The meeting in Berda and Terter lasted a combined time of 5 hours and was facilitated by the Officer in Charge of IOM, Mr. Serhan Atropak. During the dialogue, Mr. Atropak took the participants through the state of global trends in migration, the role of Azerbaijan government in the process, and the contributions of migrant workers in the development of Azerbaijan society. In other to get a better understanding of the process, participants in the meeting were providing answers to 9 specific questions concerning migrations.
The chairman of International Eurasia Press Fund who was also at the meeting had this to say: “IEPF is proud to be a partner with the IOM and UN agencies in this process of consultations and it feels good taking the process to the rural areas of Azerbaijan. The outcome today has shown that the Azerbaijani government is open to dialogues and that local authorities are willing to join in the process of developing better national policies. I hope IEPF with its partner can continue to facilitate meeting of this kind.”
Ms. Envera Selimovic, representative of the DPI office, Azerbaijan expressed satisfaction in the outcome of the meeting. “It was a good meeting judging from the outcome of the meeting. I will definitely want to see several of these kinds of high level segments taken to the other regions of Azerbaijan. The next meeting at this level can be broadened to cover a broader issue at regional levels like gender, youths, and equal development”.
Friday, April 19, 2013
Lack of proper education is the cause of youth unemployment!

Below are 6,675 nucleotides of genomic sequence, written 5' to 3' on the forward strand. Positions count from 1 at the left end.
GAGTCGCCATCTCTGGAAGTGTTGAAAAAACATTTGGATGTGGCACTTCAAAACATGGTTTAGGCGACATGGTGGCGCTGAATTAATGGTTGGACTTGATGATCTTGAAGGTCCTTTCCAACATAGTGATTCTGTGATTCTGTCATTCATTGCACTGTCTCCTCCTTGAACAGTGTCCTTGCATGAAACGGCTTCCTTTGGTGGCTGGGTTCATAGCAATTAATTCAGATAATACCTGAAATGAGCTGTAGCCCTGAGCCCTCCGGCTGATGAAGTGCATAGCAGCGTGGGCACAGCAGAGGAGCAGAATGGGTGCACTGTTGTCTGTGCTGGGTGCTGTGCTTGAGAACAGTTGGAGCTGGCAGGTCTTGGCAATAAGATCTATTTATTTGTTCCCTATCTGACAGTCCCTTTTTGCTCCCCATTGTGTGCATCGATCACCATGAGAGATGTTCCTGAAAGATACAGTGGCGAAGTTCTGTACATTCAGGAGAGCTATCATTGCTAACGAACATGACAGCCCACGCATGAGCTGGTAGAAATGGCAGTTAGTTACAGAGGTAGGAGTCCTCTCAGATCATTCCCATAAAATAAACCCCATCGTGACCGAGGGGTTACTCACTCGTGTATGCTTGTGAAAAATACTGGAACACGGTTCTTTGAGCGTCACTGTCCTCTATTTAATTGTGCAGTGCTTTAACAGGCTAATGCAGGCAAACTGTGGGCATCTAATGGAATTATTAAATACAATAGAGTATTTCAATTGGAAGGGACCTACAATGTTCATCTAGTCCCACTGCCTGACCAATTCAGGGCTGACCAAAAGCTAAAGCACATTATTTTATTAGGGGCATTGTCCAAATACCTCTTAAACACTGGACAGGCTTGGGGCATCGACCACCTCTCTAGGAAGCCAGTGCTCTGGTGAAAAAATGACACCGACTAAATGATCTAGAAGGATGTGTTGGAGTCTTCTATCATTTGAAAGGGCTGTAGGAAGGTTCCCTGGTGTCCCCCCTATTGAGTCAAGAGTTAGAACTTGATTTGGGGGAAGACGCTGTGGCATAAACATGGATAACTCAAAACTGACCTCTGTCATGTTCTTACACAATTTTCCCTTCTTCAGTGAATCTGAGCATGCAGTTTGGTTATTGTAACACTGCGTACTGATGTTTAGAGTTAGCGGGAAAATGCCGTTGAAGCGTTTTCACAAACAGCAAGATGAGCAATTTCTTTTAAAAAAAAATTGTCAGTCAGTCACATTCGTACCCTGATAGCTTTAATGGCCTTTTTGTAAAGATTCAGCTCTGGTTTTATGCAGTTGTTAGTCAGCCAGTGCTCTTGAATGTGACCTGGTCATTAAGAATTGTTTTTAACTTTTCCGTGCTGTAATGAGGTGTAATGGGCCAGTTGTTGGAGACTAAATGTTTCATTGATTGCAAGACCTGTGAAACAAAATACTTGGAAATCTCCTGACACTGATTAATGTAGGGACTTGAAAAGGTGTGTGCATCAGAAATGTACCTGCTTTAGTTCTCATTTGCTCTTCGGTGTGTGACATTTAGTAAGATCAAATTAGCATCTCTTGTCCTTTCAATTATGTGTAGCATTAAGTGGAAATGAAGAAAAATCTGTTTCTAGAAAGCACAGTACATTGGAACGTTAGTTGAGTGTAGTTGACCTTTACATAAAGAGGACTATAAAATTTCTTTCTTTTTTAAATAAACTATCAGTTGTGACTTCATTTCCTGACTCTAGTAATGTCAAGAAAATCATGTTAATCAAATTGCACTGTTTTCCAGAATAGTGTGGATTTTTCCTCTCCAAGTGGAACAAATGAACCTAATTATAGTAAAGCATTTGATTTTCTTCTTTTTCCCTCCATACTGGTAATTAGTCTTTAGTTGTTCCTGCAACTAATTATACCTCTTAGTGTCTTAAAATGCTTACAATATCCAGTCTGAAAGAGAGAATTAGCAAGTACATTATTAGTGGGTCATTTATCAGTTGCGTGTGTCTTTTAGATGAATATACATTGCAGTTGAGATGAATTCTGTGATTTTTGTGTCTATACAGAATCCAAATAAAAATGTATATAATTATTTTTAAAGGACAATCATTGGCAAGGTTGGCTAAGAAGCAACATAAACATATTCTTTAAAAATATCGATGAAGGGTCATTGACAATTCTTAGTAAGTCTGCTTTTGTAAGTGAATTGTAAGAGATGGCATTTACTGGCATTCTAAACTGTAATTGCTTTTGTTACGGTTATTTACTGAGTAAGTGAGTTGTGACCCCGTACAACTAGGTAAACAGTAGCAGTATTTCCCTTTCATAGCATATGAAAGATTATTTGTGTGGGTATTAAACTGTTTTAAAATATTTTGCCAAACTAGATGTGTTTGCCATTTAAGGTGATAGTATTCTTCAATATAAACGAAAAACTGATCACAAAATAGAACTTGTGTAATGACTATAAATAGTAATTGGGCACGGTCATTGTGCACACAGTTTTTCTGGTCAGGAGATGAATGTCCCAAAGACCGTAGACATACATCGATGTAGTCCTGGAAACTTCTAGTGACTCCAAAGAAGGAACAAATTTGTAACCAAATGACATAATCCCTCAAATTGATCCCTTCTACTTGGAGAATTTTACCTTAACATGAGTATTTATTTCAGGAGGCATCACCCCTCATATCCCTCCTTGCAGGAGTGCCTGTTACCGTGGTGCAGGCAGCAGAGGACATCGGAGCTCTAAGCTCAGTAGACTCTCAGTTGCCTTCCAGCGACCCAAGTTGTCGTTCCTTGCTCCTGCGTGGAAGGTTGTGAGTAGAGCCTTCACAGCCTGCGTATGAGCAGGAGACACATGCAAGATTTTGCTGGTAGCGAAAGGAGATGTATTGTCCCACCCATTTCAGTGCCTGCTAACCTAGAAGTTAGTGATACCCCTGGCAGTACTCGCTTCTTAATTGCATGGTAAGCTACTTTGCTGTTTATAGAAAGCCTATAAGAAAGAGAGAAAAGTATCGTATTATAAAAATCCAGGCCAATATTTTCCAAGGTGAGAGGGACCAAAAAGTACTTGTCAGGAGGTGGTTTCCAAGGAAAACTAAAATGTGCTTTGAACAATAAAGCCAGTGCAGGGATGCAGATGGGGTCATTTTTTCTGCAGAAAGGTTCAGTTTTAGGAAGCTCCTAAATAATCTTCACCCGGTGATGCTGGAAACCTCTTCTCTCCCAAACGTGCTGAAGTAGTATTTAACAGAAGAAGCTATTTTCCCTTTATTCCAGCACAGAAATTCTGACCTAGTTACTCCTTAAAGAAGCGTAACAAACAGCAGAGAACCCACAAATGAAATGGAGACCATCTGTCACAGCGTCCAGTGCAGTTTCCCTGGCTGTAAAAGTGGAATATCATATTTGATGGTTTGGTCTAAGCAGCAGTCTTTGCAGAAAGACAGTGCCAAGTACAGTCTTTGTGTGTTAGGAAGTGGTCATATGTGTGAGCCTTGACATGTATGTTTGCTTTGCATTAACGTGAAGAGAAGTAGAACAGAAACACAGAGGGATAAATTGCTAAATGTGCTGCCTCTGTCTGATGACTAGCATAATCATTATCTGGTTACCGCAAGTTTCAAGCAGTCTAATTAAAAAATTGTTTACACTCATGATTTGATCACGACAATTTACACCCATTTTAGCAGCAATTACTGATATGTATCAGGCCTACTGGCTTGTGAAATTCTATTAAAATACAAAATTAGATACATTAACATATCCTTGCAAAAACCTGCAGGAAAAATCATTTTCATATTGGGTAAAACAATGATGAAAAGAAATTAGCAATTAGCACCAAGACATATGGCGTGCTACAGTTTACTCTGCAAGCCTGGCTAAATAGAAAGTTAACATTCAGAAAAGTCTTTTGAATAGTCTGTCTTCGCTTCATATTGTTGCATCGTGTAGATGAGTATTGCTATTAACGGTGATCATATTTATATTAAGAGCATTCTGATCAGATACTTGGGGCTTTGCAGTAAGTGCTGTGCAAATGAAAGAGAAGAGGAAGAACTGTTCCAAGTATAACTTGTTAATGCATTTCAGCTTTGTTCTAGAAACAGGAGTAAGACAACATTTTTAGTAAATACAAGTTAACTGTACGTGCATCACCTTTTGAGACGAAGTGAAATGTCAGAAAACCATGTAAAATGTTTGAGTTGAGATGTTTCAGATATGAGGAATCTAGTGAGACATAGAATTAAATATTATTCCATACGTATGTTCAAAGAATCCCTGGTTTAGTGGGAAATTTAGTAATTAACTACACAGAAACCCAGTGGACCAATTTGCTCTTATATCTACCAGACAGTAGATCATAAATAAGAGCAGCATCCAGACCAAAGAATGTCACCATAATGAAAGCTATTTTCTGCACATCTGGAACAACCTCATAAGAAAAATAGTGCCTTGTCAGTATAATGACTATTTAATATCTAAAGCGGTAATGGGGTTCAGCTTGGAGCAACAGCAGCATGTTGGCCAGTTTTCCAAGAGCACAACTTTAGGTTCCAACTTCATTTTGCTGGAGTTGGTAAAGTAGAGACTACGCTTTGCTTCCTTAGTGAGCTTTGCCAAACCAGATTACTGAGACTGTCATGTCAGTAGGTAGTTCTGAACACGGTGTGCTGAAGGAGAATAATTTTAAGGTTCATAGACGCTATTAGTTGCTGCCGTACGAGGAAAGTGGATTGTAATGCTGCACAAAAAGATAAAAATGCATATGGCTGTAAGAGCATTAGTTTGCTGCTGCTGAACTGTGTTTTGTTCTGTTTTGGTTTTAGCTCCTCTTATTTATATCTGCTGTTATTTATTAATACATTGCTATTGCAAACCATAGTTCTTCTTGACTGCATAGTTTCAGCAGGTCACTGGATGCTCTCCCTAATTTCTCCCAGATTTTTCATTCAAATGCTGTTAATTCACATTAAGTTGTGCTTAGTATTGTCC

Lack of adequate education is the cause of early marriage, drug abuse, and unhealthy lifestyle!
These are the statement I hear from rural youths of Azerbaijan on an assessment tour of 7 regions of Azerbaijan covered within UNICEF and International Eurasia Press Fund (IEPF) implemented project. It is a fact that early marriage still happen in Azerbaijan. It is also a fact that drug abuse is prevalent among young people residing in Yevlax, Agdam and Berda. All these conclusions are based on 2012 assessment carried out by young people in their various communities.
Azerbaijan Youth Advocate Program (AYAP) was launched in the war affected regions of Azerbaijan and other surrounding regions. Young people were trained as leaders and subsequently equipped with knowledge on the various challenges that they have identified, based on the 2012 assessment, challenges that they face in the communities and society at large. These young leaders have engaged other youths through various forms and forums in order to disseminate the information and basic knowledge and device an appropriate way of channeling their challenges to decision makers.
So, it was refreshing to once more hear young Azerbaijanis stating unequivocally that until the problem with education system is addressed, rural youths will always face challenges. Young people proffered that teachers be given enough improved incentives; government should build better and well equipped schools; also high education should be made affordable and assessable for young people residing in the regions.
Obviously, as the main coordinator for the UNICEF / IEPF project, I totally share the sentiments of these young rural leaders.
Update: Someone is listening... Azerbaijani President Ilham Aliyev today has signed a decree appointing USA trained Mikail Jabbarov as the new Education Minister of Azerbaijan.